“We have a few challenges which we are trying to sort out. Some members were unable to access money, attracting social media debates and causing panic withdrawals,” Metropolitan CEO Francis Ng’ang’a said in a telephone interview on Thursday.
He said the sacco had suffered a run on deposits of about Sh1.2 billion over the past two months. The sacco had deposits of Sh7 billion as of December last year.
However, its books of accounts raise some questions on the society’s prudence.
Among the sticking points is lack of full disclosure in the society’s reports to members, the sacco guaranteeing members to take loans totalling Sh2 billion from a commercial bank, an innovation that saw members get loans as soon as they joined the society, rapid expansion and decentralisation of lending to the branches.
Also contentious is how the sacco declared and disbursed interest on member deposits (rebates) at the rate of Sh11.7 per cent totalling Sh583 million, and Sh3.8 per share as dividend, totalling Sh135 million, for 2017 in February while the run was already evident.
Sasra approved the accounts that allowed the payment of rebates while it is empowered under the law to block distribution of money to members where a society is financially unstable.
The management says disclosures such as the bank guarantee scheme and risk classification are captured in accounts presented to Sasra, but which were not shared with members.
It also says Sasra was aware of the lending to new members who had not saved with the organisation for at least six months as is required under the law. Sasra denies this.
To allow members get loans on joining the sacco, Metropolitan would give the amount applied for and retain a third of the proceeds as deposits to comply with its bylaws that say a member gets a loan equivalent to three times the savings and after saving for at least six months.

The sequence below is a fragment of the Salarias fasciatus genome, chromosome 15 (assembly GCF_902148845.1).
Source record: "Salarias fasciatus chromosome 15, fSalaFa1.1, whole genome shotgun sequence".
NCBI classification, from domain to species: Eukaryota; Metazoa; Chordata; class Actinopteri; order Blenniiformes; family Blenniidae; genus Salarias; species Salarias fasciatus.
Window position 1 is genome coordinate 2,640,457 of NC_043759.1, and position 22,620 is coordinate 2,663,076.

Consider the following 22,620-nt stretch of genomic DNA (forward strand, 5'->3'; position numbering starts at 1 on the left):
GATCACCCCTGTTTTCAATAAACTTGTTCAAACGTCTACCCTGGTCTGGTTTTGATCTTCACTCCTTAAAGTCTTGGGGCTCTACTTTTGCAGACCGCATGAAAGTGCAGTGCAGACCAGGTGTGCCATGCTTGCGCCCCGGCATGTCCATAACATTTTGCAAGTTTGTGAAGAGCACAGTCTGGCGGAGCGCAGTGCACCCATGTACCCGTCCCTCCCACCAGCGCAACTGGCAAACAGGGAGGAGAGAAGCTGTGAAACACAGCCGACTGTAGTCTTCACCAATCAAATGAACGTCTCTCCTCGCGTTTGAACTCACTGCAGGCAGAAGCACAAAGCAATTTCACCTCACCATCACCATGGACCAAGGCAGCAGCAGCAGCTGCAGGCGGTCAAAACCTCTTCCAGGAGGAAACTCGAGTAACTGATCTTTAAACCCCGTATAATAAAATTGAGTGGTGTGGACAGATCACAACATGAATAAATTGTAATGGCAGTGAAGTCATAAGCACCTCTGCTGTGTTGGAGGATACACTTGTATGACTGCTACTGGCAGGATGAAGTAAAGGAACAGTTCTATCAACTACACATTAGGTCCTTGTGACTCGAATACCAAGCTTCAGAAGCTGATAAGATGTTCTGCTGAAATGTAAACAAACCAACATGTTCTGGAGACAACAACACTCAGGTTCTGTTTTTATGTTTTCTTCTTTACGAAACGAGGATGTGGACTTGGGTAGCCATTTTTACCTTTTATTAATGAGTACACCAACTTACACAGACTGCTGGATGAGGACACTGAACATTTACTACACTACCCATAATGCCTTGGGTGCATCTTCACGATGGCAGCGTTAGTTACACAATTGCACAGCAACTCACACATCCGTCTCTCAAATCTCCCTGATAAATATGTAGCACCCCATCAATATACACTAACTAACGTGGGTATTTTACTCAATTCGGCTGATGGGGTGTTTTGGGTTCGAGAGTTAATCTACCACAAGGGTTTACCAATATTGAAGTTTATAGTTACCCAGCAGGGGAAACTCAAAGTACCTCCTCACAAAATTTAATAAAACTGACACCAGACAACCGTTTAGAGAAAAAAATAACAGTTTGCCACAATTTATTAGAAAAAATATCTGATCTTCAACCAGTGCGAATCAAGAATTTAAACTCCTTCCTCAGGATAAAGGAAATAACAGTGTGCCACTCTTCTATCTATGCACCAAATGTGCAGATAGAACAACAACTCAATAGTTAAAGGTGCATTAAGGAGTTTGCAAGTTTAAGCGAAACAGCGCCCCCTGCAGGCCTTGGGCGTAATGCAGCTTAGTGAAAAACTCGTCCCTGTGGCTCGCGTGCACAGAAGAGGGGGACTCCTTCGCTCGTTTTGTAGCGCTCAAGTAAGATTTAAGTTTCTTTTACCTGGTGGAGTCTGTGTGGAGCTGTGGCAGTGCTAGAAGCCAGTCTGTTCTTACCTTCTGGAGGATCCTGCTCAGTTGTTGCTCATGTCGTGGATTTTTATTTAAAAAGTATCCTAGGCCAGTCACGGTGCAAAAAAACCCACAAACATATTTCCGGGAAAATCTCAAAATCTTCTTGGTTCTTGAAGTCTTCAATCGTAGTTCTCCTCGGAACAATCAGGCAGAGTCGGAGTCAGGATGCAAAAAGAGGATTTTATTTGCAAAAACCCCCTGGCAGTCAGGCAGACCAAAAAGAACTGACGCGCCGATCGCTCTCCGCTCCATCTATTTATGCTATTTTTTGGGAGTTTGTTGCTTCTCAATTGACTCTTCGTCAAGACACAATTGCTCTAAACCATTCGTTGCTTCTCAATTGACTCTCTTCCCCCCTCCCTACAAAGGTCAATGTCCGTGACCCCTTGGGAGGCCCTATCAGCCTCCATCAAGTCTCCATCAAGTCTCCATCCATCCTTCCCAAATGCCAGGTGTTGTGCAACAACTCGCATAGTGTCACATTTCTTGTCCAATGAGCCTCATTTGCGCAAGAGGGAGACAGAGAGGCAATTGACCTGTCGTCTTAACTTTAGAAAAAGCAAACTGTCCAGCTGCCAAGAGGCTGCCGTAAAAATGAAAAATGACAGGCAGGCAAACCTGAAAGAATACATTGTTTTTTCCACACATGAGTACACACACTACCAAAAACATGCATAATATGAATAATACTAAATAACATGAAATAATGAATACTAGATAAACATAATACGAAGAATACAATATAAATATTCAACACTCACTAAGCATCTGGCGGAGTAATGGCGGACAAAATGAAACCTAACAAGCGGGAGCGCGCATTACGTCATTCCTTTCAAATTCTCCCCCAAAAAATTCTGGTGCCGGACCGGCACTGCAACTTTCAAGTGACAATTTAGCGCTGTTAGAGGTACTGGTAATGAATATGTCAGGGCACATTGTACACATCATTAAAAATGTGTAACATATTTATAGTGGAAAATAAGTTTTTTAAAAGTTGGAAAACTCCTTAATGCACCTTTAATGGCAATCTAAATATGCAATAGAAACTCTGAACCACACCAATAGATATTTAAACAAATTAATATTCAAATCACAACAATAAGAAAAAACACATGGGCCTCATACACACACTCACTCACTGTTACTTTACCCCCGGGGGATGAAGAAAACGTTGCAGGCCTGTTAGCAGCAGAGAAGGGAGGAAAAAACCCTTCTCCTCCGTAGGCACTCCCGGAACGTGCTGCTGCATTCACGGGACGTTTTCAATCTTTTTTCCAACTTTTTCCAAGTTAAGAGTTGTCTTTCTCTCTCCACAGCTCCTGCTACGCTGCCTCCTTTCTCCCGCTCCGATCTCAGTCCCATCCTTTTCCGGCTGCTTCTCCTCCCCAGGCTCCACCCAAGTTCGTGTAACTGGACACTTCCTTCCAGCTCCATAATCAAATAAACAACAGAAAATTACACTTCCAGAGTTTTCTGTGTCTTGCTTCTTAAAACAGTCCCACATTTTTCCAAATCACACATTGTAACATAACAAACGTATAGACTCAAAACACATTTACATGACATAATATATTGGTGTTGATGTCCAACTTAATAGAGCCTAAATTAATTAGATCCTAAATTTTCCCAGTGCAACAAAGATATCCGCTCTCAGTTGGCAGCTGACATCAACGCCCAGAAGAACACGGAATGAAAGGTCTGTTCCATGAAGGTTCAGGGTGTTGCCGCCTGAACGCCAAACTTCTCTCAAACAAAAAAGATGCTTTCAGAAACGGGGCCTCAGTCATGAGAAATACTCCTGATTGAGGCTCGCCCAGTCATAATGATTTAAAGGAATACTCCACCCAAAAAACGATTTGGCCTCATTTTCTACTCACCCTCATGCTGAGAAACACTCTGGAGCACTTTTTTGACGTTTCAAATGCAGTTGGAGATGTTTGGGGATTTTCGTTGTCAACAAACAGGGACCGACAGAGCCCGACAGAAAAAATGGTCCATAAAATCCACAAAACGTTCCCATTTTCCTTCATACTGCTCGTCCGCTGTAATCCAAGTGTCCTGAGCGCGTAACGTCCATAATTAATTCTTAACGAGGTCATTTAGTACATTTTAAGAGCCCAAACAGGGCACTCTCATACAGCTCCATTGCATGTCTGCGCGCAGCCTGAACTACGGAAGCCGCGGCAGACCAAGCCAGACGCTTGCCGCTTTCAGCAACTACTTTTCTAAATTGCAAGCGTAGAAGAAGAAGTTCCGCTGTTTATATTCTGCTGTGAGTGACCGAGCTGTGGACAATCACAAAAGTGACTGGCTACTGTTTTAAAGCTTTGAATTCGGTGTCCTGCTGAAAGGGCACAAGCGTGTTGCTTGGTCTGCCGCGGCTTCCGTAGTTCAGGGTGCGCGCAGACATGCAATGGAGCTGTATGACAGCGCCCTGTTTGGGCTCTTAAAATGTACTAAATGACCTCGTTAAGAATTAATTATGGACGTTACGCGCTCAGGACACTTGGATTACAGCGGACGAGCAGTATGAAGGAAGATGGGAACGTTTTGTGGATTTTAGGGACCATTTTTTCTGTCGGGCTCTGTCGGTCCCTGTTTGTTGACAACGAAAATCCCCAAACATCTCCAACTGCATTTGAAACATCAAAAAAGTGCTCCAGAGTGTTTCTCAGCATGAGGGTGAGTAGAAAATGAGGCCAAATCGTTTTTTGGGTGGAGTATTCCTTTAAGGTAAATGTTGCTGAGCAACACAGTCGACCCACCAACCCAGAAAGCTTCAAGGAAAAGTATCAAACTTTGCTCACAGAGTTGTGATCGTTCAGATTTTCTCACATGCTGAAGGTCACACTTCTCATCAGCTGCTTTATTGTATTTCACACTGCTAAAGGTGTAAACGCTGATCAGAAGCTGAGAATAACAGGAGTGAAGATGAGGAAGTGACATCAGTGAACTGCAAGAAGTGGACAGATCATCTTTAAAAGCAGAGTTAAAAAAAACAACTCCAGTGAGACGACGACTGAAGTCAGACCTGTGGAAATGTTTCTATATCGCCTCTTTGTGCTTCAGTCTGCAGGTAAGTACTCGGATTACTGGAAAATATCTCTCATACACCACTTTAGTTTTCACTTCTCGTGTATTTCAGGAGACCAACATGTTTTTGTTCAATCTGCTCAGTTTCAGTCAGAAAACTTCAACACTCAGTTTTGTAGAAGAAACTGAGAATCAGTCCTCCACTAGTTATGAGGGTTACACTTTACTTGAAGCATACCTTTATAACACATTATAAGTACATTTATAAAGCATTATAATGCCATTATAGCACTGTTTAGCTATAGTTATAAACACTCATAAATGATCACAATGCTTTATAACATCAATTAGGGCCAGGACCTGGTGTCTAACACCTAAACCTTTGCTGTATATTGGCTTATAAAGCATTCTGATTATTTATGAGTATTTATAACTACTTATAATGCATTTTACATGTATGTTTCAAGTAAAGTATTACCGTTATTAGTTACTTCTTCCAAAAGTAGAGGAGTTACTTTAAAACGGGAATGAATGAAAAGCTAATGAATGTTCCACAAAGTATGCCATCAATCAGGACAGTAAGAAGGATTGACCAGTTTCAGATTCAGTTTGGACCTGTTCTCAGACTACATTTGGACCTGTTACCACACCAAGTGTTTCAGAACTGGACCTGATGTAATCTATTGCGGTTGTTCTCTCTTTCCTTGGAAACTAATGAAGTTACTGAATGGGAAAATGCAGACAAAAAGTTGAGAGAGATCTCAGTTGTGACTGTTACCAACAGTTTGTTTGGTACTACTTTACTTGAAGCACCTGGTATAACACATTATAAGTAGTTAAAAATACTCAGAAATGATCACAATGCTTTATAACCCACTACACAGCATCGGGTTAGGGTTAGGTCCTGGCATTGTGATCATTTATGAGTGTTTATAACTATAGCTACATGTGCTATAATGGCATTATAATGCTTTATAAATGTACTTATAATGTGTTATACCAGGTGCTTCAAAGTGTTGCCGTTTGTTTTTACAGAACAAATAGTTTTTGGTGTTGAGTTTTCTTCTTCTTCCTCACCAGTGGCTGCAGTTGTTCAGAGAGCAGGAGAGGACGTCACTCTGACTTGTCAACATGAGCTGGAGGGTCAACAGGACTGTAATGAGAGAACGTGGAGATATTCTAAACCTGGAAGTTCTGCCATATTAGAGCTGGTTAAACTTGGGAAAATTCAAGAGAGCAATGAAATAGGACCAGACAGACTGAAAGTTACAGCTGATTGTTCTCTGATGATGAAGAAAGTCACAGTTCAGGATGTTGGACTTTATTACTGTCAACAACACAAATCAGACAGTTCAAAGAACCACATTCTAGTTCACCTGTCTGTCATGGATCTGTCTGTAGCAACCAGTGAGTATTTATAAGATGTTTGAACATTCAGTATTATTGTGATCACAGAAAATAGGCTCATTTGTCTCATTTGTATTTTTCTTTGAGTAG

Under this scheme, deposits by members in the sacco grew by more than Sh2 billion in one year.
“It was an innovation that helped members access loans earlier than they ordinarily would,” said Mr Ng’ang’a.
However, because the sacco did not fully know the new members and their ability to pay (some were drafted from security companies), this led to loan defaults now in excess of Sh600 million. It had liabilities of Sh11 billion including Sh7 billion in member deposits.
The loans to deposits ratio was 1.7 cent more than double the 0.9 recommended by the World Council of Credit Unions. The average for saccos in Kenya was 1.1 per cent. The higher the ratio, the more a lender is dependent on borrowing for lending.
Mr Ng’ang’a said before the Sasra’s intervention the actions agreed on in the meeting with member’s representatives would be implemented by the mid next month.
“We expect the pressure to ease as we gradually retire debts and reduce servicing needs,” said Mr Ng’ang’a. The sacco paid Sh246 million as interest on loans last year, up from Sh220 million in 2016.